The Philippines’ energy sector underwent a significant evolution from being purely state-owned into an investor-led industry in the past three decades.
Thirty years ago beset by hour-long brownouts that almost crippled the economy. Officials blamed the brownouts on the shutdown of the Bataan nuclear power plant amid safety concerns.
With country on the brink of economic collapse due to lack of power, the government rushed to sign power purchase agreement or PPAs with independent power producers. This was seen as the first wave of large power investments.
The government, learning from the lessons of the 1990s, saw that there was a need to implement significant reforms in the power sector.
Thus the Electric Power Industry Reform Act of 2001 was born and heralded a new phase in the power industry. The EPIRA called for privatization of government assets which paved the way for the entry of billions of dollars worth of private sector investments.
The Power Sector Assets and Liabilities Management Corp. was created under the EPIRA to manage the assets and liabilities of state-owned National Power Corp., whose debts have ballooned as a result of government subsidies.
PSALM sold off Napocor’s assets, dissolving its monopoly in the industry and gave birth to new investor faces in the power industry. Proceeds from the privatization were used to pay for Napocor’s debts.
The government also privatized the country’s transmission network, allowing for a more efficient and more responsive power grid.
The EPIRA also created the Energy Regulatory Commission, giving it stronger powers as regulator of the power industry. It also created the Wholesale Electricity Spots Market or WESM, operated by the Philippine Electricity Market Corp. The WESM acts as the country’s trading floor of electricity.
Other significant reforms of the EPIRA include the implementation of retail competition and open access or RCOA, which gives consumers the power to choose its own supplier.
The passage of the Renewable Energy Law in 2008 also ushered in more investments in the power sector. It gave incentives to the renewable energy players through the feed-in tariff scheme which provides for a fixed rate per technology source over a 20-year period.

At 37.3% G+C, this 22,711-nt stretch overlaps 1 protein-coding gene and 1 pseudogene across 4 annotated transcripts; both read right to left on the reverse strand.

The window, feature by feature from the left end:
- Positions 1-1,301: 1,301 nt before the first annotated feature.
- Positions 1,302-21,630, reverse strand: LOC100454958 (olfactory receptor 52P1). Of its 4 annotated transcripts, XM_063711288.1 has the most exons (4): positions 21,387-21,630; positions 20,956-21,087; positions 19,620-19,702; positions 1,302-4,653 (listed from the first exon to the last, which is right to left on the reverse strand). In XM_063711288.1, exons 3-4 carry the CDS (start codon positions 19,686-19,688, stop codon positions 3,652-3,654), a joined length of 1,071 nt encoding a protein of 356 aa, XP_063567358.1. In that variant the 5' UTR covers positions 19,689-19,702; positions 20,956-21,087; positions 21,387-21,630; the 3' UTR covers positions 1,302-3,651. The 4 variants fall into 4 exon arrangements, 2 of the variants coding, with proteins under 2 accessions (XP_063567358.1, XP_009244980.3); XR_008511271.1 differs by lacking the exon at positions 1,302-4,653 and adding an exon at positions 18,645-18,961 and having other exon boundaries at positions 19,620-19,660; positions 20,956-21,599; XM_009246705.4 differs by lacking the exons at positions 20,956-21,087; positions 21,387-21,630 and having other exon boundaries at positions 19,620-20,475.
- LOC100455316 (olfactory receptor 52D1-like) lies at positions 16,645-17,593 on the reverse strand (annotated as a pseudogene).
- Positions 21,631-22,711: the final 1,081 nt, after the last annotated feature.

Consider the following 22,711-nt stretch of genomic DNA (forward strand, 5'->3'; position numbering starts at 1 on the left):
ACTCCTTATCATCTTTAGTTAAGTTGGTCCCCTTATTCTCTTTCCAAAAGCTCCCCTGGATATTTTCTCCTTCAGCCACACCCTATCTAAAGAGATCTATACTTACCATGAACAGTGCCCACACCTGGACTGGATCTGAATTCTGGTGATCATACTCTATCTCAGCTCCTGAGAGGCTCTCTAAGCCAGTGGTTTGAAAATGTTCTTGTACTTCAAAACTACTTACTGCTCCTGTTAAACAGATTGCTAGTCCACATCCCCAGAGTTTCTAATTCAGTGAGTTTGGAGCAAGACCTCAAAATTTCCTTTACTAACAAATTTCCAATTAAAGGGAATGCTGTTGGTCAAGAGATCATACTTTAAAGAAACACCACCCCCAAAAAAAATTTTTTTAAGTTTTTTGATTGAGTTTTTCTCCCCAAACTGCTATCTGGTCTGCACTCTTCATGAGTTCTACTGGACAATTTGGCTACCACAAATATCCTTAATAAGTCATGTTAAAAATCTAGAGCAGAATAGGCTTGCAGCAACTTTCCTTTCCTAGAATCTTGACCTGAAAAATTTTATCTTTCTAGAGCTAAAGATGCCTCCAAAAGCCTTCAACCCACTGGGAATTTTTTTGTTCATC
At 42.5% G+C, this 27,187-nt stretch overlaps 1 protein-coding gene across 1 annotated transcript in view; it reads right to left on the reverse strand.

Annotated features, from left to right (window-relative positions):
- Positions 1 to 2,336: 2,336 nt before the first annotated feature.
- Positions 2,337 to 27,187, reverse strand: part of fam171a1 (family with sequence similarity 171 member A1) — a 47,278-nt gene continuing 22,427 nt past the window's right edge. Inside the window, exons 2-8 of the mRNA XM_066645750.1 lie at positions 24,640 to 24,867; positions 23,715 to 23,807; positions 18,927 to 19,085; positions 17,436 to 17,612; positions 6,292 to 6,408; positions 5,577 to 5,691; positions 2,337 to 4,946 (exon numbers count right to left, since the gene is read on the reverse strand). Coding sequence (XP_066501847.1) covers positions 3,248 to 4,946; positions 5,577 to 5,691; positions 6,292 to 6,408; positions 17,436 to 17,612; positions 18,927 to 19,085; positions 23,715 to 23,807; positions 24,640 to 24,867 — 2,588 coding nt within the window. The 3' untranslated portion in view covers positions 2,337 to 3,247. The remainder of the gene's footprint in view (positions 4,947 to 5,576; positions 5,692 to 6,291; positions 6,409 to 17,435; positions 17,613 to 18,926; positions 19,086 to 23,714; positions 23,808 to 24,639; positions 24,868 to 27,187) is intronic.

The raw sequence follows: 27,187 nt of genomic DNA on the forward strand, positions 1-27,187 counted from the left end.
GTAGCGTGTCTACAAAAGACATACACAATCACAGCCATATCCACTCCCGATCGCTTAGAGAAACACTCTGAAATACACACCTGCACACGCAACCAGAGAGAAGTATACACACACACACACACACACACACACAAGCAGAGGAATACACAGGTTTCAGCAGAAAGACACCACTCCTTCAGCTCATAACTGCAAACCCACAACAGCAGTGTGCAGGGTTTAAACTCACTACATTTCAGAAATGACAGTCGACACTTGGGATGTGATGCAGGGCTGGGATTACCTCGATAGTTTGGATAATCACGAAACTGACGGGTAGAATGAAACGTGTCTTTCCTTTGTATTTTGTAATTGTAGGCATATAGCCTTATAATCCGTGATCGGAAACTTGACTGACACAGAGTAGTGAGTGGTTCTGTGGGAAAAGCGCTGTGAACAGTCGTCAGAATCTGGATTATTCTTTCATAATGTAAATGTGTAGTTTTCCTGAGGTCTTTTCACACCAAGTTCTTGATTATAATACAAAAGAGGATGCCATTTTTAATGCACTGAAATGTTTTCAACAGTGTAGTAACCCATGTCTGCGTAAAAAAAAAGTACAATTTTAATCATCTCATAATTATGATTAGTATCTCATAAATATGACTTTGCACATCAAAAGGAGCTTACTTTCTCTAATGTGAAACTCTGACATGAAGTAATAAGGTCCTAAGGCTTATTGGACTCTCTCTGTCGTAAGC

Today, the Philippines has a robust power sector but demand continues to grow thus there is a need for continuing investments to ensure long-term supply.
The new administration is now bent on implementing pro-consumer reforms that would eventually bring down power rates.
Downstream Oil Industry
More than 30 years ago, the Philippines subsidized the downstream oil industry to shield consumers from the high oil prices due to the Oil Price Stabilization Fund.
Faced with a depleting fund the lawmakers passed the Oil Deregulation Law of 1998, to avoid further losses. This saw the entry of new players in the oil industry. It also mandated oil refiners to lost their shares on the stock market.
The passage of the law was meant to foster market competition and government from interfering at the same time preventing with pricing.
In 2006, government recognized the need to pass a law that would reduce the country’s dependence on imported fuels while protecting public health and the environment.
Diesel blended with coco-methyl ester was introduced while gasoline was blended with ethanol.
At present, the country is enjoying the fruits of a deregulated oil industry as market competition has made pump prices more transparent and reflective of world oil prices, while giving consumers the power of choice.
Oil and gas exploration
In 1990, Service Contract 38 was signed. Two years later, the consortium found substantial gas and oil in the Malampaya structure in northwest Palawan.
Like many other industries, the oil and gas exploration industry suffered during the 1997 financial crisis as there was less funding available.
The Malampaya deep-water-to-power project commenced operations in 2001, providing for 2,700 megawatts of additional capacity to the Luzon grid fueled by natural gas.
There has been no significant petroleum discovery after the Malampaya gas project although the Galoc oil field—also in northwest Palawan—remains in production.
The oil and gas industry’s growth is anchored largely on the movement of world oil prices, As oil prices go up, more companies explore for oil and gas.
Today, the search is on for the next Malampaya, but this has been hampered by the ongoing territorial dispute with China. There are high hopes for the Recto Bank under service contract 72, but the project remains under suspension pending a resolution of the dispute.